Skip to main content

The long-term effect of elexacaftor/tezacaftor/ivacaftor on cardiorespiratory fitness in adolescent patients with cystic fibrosis: a pilot observational study



Physical activity is a crucial demand on cystic fibrosis treatment management. The highest value of oxygen uptake (VO2peak) is an appropriate tool to evaluate the physical activity in these patients. However, there are several other valuable CPET parameters describing exercise tolerance (Wpeak, VO2VT1, VO2VT2, VO2/HRpeak, etc.), and helping to better understand the effect of specific treatment (VE, VT, VD/VT etc.). Limited data showed ambiguous results of this improvement after CFTR modulator treatment. Elexacaftor/tezacaftor/ivacaftor medication improves pulmonary function and quality of life, whereas its effect on CPET has yet to be sufficiently demonstrated.


We performed a single group prospective observational study of 10 adolescent patients with cystic fibrosis who completed two CPET measurements between January 2019 and February 2023. During this period, elexacaftor/tezacaftor/ivacaftor treatment was initiated in all of them. The first CPET at the baseline was followed by controlled CPET at least one year after medication commencement. We focused on interpreting the data on their influence by the novel therapy. We hypothesized improvements in cardiorespiratory fitness following treatment. We applied the Wilcoxon signed-rank test. The data were adjusted for age at the time of CPET to eliminate bias of aging in adolescent patients.


We observed significant improvement in peak workload, VO2 peak, VO2VT1, VO2VT2, VE/VCO2 slope, VE, VT, RQ, VO2/HR peak and RR peak. The mean change in VOpeak was 5.7 mL/kg/min, or 15.9% of the reference value (SD ± 16.6; p= 0.014). VO2VT1 improved by 15% of the reference value (SD ± 0.1; p= 0.014), VO2VT2 improved by 0.5 (SD ± 0.4; p= 0.01). There were no differences in other parameters.


Exercise tolerance improved after elexacaftor/tezacaftor/ivacaftor treatment initiation. We suggest that the CFTR modulator alone is not enough for recovering physical decondition, but should be supplemented with physical activity and respiratory physiotherapy. Further studies are needed to examine the effect of CFTR modulators and physical therapy on cardiopulmonary exercise tolerance.

Peer Review reports


Cystic fibrosis (CF) is the genetic disorder affecting the lungs worldwide. There is substantial heterogeneity of clinical manifestation in patients with CF. Cystic fibrosis transmembrane conductance regulator (CFTR) mutation results in the development of bronchiectasis, recurrent infectious exacerbations and lung function decline. Thus, patients moreover have increased dead space (VD), which is why the alveolar ventilation is lower compared to healthy subjects. During exercise in CF patients, tidal volume (VT) increases inadequately, the respiratory rate (RR) then increases to heighten minute ventilation (VE) and reach an adequate oxygen uptake (VO2). Response to physical activity is inefficient [1, 2]. Muscle function and muscle mass, the same as cardiac abnormalities, are mostly limitations in mild or moderate CF, patients with severe lung disease, oxygen delivery and non-physiological respiratory mechanics limit exercise capacity [1, 3,4,5,6,7].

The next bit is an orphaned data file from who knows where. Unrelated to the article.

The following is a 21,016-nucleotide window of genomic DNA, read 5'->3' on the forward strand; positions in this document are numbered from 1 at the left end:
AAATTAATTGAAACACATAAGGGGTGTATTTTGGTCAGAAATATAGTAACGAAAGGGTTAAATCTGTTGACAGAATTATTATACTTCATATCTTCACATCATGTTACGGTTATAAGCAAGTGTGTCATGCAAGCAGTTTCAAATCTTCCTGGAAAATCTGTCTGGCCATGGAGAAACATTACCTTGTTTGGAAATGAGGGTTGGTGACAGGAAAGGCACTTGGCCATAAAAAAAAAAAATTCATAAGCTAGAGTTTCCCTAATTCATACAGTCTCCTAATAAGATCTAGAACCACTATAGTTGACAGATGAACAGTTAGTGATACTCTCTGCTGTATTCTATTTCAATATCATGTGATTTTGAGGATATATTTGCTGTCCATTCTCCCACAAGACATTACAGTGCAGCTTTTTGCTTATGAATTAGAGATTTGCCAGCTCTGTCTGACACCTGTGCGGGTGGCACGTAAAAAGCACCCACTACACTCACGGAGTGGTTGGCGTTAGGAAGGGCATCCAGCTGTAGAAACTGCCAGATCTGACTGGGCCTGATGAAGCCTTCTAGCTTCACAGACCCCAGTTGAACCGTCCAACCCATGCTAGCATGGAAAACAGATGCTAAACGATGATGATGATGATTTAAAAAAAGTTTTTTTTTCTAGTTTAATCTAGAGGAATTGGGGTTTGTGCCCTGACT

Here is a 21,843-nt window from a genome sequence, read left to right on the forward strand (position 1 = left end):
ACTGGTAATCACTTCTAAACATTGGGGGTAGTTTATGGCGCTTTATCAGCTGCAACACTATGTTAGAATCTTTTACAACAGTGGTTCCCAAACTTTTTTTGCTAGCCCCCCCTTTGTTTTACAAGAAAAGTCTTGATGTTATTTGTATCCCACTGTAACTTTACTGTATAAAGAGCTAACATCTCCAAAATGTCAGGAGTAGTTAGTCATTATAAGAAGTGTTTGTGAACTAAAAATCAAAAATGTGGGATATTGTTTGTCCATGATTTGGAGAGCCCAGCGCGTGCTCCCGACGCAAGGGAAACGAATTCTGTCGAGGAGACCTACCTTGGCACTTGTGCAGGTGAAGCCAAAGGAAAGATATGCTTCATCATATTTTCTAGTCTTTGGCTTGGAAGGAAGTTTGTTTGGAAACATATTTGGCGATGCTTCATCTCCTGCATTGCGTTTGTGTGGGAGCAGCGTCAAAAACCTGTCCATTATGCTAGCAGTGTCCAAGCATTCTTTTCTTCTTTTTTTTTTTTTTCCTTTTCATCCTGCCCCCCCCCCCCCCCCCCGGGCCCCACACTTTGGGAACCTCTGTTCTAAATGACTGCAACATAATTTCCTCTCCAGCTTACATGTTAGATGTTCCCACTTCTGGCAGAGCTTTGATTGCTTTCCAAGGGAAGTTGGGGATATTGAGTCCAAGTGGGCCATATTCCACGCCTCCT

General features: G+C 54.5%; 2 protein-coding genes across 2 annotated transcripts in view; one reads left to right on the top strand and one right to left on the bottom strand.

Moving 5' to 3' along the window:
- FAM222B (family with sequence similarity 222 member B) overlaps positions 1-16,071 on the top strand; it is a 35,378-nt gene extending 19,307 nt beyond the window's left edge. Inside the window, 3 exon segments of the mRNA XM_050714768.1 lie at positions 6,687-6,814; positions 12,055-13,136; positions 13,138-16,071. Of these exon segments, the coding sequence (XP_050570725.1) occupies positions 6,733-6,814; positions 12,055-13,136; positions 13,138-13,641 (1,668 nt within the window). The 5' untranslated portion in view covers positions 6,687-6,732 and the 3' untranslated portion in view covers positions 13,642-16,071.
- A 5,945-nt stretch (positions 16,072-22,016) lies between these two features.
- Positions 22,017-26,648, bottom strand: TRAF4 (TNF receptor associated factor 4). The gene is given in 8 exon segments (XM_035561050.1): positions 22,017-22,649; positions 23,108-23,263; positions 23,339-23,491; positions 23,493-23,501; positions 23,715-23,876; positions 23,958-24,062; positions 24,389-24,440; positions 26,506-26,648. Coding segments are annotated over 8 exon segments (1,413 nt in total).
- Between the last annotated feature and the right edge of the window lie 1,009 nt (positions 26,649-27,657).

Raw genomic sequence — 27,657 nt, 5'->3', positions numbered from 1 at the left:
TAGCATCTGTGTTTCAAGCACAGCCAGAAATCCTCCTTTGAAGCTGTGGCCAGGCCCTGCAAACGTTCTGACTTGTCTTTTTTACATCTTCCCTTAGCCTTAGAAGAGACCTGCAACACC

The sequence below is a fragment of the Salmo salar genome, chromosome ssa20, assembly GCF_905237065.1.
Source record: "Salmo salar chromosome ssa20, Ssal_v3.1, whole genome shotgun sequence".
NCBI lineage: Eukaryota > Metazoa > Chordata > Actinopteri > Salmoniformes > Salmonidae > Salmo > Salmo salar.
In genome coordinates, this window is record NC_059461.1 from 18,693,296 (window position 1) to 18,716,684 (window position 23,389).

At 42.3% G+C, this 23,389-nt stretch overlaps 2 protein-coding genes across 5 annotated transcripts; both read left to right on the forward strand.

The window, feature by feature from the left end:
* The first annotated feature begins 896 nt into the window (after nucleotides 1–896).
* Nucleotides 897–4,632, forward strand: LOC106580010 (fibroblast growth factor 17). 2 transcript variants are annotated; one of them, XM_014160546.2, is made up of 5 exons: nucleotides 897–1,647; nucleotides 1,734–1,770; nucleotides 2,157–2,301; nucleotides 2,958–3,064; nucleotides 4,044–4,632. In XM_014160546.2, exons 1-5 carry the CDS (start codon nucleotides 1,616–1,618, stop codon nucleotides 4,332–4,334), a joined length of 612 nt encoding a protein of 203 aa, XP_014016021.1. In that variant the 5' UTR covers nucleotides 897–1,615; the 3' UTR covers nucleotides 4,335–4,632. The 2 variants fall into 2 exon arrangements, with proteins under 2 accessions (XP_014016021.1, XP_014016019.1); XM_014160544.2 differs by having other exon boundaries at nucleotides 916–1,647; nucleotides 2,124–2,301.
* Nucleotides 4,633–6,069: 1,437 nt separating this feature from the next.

Cardiopulmonary exercise testing (CPET) measures aerobic exercise capacity and provides a comprehensive assessment of respiratory, cardiac and musculoskeletal function during exercise and recovery and may be used for prognosis and risk assessment [8]. Not just VO2 peak is a predictor of survival, but also peak workload (W peak), VE/VO2 peak (ventilatory equivalent for oxygen, EQO2) and VE/VCO2 peak (ventilatory equivalent for carbon dioxide, EQCO2) may be significant [8].

Ivacaftor and lumacaftor/ivacaftor combination had no effect on VO2 peak, only sets of case reports in tezacaftor/ivacaftor demonstrated minor improvements [9,10,11,12,13]. The novel triple combination of the modulators of CFTR channel, elexacaftor/tezacaftor/ivacaftor (ETI) provides substantial clinical improvement and prolonged median predicted survival, improves lung functions (ppFEV1 increases by 14.3%); also promotes over-nutrition and overweight, which might affect the physical activity attitude otherwise [14, 15]. The exact quantitative evaluation is still not well known because there is not enough documented evidence of CPET-derived measures of triple combination. The data published so far are not sufficiently convincing. ETI seem to improve VO2 peak, but still lack more detailed data about the physical tolerability mechanism [16]. By performing this trial, we try to fill the gap in the knowledge of additional CPET parameters, than just VO2 peak. These are important tools to evaluate the effect of the new treatment on prognosis and survival.

We hypothesize that patients with CF will improve their physical activity by several adaption mechanisms, e.g. higher myocardial contractility and cardiac output (HR, higher AT which correlate with decreasing values of RQ and VE/VO2), more effective gas exchange (increased VO2 peak and VCO2), lower work of breathing (improved VE due to increased VT, RR and decreased VD/VT), and lower hyperventilation following elexacaftor/tezacaftor/ivacaftor use. Also, the aim of this study is to define other CPET parameters suitable for evaluating the cardiorespiratory demands in cystic fibrosis.



This is a prospective observational, non-randomised study. Inclusion criteria comprised a diagnosis of CF based on current guidelines, EMA-approved genotype for ETI indication and informed consent provided by the patient or their legal representative. All the patients were ETI treatment-naïve. For this study, we analysed data of patients with CF aged 8–19 years at the time of the first testing, who had a full CPET meeting between January 23, 2019, and February 9, 2023. The follow-up measurement was performed at least 12 months after ETI commencement (Kaftrio ®, elexacaftor 100 mg, tezacaftor 50 mg, ivacaftor 75 mg; always used in combination with Kalydeko ®, ivacaftor 150 mg). This was the only intervention made; patients haven’t engaged in standardized exercise training.